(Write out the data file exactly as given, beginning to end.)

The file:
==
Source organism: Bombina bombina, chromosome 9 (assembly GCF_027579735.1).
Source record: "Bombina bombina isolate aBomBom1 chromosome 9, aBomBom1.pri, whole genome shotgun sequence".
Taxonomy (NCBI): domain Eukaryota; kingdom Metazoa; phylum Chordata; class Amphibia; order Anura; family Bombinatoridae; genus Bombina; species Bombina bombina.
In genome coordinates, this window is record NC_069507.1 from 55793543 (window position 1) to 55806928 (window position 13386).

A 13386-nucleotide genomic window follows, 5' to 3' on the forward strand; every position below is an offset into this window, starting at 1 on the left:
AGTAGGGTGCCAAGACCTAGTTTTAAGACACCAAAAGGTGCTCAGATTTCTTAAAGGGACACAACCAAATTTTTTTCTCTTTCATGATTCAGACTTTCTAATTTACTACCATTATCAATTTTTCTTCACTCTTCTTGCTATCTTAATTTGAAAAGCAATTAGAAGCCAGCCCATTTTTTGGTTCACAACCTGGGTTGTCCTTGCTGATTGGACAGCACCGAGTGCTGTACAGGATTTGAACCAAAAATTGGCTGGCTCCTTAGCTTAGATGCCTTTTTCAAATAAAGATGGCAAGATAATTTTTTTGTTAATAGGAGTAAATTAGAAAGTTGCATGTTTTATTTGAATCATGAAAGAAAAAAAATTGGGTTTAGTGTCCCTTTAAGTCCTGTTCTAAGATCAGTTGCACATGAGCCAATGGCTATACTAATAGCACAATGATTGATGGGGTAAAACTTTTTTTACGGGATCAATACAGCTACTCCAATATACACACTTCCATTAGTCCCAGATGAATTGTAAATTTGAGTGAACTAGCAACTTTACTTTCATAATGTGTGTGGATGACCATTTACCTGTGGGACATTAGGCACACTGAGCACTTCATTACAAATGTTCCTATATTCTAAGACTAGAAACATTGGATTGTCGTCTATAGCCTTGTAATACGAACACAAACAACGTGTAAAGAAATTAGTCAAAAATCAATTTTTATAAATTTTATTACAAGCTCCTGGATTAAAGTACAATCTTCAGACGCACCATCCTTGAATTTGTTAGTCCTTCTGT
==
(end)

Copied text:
Source organism: Bombina bombina, chromosome 9 (assembly GCF_027579735.1).
Source record: "Bombina bombina isolate aBomBom1 chromosome 9, aBomBom1.pri, whole genome shotgun sequence".
Taxonomy (NCBI): domain Eukaryota; kingdom Metazoa; phylum Chordata; class Amphibia; order Anura; family Bombinatoridae; genus Bombina; species Bombina bombina.
In genome coordinates, this window is record NC_069507.1 from 55793543 (window position 1) to 55806928 (window position 13386).

A 13386-nucleotide genomic window follows, 5' to 3' on the forward strand; every position below is an offset into this window, starting at 1 on the left:
AGTAGGGTGCCAAGACCTAGTTTTAAGACACCAAAAGGTGCTCAGATTTCTTAAAGGGACACAACCAAATTTTTTTCTCTTTCATGATTCAGACTTTCTAATTTACTACCATTATCAATTTTTCTTCACTCTTCTTGCTATCTTAATTTGAAAAGCAATTAGAAGCCAGCCCATTTTTTGGTTCACAACCTGGGTTGTCCTTGCTGATTGGACAGCACCGAGTGCTGTACAGGATTTGAACCAAAAATTGGCTGGCTCCTTAGCTTAGATGCCTTTTTCAAATAAAGATGGCAAGATAATTTTTTTGTTAATAGGAGTAAATTAGAAAGTTGCATGTTTTATTTGAATCATGAAAGAAAAAAAATTGGGTTTAGTGTCCCTTTAAGTCCTGTTCTAAGATCAGTTGCACATGAGCCAATGGCTATACTAATAGCACAATGATTGATGGGGTAAAACTTTTTTTACGGGATCAATACAGCTACTCCAATATACACACTTCCATTAGTCCCAGATGAATTGTAAATTTGAGTGAACTAGCAACTTTACTTTCATAATGTGTGTGGATGACCATTTACCTGTGGGACATTAGGCACACTGAGCACTTCATTACAAATGTTCCTATATTCTAAGACTAGAAACATTGGATTGTCGTCTATAGCCTTGTAATACGAACACAAACAACGTGTAAAGAAATTAGTCAAAAATCAATTTTTATAAATTTTATTACAAGCTCCTGGATTAAAGTACAATCTTCAGACGCACCATCCTTGAATTTGTTAGTCCTTCTGT